I’m proud to have created the painted cover for Journey Planet Issue 65, a celebration of all things Rogue One. I also wrote an article for the issue about my inspirations for the piece as well as the process of creating it. And I did a little portrait of Felicity Jones as Jyn Erso for the interior.
The issue is free to read and you can download it at the link below
I’m not much of a hoarder (except when it comes to books, obviously) and I’ve never kept a diary, but I have in my youth been known to compile obsessive episode lists for Star Trek:The Next Generation or detailed records of my Doctor Who collection. And, during the 1980s, I went through a phase of keeping newspaper cuttings from my favourite obsessions. Which were, as ever, Doctor Who,Star Trek and a side order of Star Wars.
These are all from the local news rag, the Hull Daily Mail, but they may as well be from anywhere.
They’re also not in very good condition, having been callously Pritt Stick-ed into a scrapbook, and being yellowed and foxed by the passage of time. That I still have them at all is something of a minor miracle given my various spates of Chucking Things Out over the years. For a long while nostalgia for my childhood was antipathy to me. I just didn’t have the urge to hang onto things. (Fortunately my parents are not so callous).
These days, more ‘mature’ and sentimental as I am, I’m happy to have a few reminders, and these mini-posters positively glow with nostalgia. I think the tattiness and discolouration only makes them more evocative.
I’m particularly thrilled to find “A triple Trek to the Stars”, a marathon of the first three Star Trek movies to promote Star Trek III. These movie marathons used to be a staple of my childhood. Do they still do things like this? I never seem to see them advertised. In my time I’ve not only done three Trek films in a row, I’ve also done five (count ’em) Star Trek Movies in a row. Then there was the marathon of 3 Mad Max movies and two Alien movies. Or was it Evil Dead? I definitely saw three Evil Dead movies at one of these. Movie marathons always seem like such a good idea going in, and then by film #4 your eyelids are drooping and only teeth-gritting stubbornness is keeping you going. I particularly remember watching the three Trek movies in one sitting because the third one had the extra “Captain’s log” bit at the start where Kirk pointlessly recapped the movie we’d just finished watching.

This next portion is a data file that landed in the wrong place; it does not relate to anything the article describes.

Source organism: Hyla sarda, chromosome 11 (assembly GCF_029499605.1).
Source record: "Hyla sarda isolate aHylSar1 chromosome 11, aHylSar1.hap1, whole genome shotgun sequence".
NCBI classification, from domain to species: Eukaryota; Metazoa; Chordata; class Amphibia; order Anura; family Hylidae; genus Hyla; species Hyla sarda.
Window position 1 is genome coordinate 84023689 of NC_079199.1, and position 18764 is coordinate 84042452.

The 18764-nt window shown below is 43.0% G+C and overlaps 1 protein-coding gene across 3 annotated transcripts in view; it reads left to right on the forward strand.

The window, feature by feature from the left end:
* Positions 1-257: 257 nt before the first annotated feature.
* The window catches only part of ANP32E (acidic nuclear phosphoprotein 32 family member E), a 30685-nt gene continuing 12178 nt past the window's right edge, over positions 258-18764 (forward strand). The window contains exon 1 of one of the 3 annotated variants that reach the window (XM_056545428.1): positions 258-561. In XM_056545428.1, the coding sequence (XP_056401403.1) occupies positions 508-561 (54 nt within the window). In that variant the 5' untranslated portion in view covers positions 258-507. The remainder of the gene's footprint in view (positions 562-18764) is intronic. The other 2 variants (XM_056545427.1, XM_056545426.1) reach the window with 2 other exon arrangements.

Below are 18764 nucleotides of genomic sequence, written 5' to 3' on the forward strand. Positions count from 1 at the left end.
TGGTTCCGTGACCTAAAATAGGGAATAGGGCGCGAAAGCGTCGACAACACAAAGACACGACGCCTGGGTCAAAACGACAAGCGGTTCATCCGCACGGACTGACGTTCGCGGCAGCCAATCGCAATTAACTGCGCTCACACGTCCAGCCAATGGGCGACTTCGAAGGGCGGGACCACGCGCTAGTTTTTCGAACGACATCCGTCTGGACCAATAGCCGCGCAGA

Seeing Aliens at the cinema is another strong memory. Along with Cronenberg’s The Fly this was one of the first two 18-rated films I watched at the cinema. I remember an almost palpable sense of dread at what I might witness on that 18-rated movie screen. (When I was much younger my friend had us over to his house to – transgressively – watch the original Alien which his family had video-taped the night before. Sadly — or, perhaps, fortunately for my tender brain — the tape ran out halfway through so I never got to the really gruesome bits. The age of video. See, kids nowadays don’t know about this stuff…)
In contrast, I have no memory whatsoever of seeing Treks IV and V at the cinema, although the (in reality quite bland) poster art for The Final Frontier is hugely redolent of that time period for me. I remember excitedly staying up late to watch an American programme called “Cinemattractions” on ITV where they would run down the US movie box office chart, and I could glimpse a clip from the upcoming movie. (The silly Turbolift scene, as I recall.)
Next time… clippings from when Doctor Who went on an 18 month hiatus. Unthinkable…
My latest film watching is here. Wonderfully we’ve been able to sneak out and see films at the cinema two weekends in a row.